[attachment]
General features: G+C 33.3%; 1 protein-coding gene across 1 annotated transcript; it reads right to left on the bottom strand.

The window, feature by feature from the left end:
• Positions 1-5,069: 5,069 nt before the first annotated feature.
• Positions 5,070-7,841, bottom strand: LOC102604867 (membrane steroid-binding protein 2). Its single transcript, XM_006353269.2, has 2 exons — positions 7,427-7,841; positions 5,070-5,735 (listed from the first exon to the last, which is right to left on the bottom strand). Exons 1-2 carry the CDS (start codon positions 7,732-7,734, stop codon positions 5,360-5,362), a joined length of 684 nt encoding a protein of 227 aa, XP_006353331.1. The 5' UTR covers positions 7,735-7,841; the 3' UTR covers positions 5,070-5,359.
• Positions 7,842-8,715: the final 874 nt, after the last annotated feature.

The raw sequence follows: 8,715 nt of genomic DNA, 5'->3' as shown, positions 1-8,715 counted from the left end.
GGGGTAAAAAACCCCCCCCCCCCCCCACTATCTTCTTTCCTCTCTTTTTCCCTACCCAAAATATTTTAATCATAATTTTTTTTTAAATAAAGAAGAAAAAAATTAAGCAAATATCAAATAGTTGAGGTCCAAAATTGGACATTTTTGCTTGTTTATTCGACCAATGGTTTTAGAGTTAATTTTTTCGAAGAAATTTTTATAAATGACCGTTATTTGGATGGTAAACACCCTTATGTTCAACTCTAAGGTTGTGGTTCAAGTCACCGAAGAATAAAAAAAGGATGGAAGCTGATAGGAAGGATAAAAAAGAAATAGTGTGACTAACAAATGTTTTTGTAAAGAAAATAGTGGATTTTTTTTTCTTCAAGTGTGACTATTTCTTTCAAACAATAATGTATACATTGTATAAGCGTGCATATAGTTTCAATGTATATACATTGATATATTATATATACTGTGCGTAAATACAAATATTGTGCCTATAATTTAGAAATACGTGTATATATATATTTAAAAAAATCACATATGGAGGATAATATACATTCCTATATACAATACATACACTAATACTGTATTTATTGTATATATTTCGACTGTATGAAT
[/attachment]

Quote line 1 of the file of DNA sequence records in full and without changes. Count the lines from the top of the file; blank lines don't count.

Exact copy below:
General features: G+C 33.3%; 1 protein-coding gene across 1 annotated transcript; it reads right to left on the bottom strand.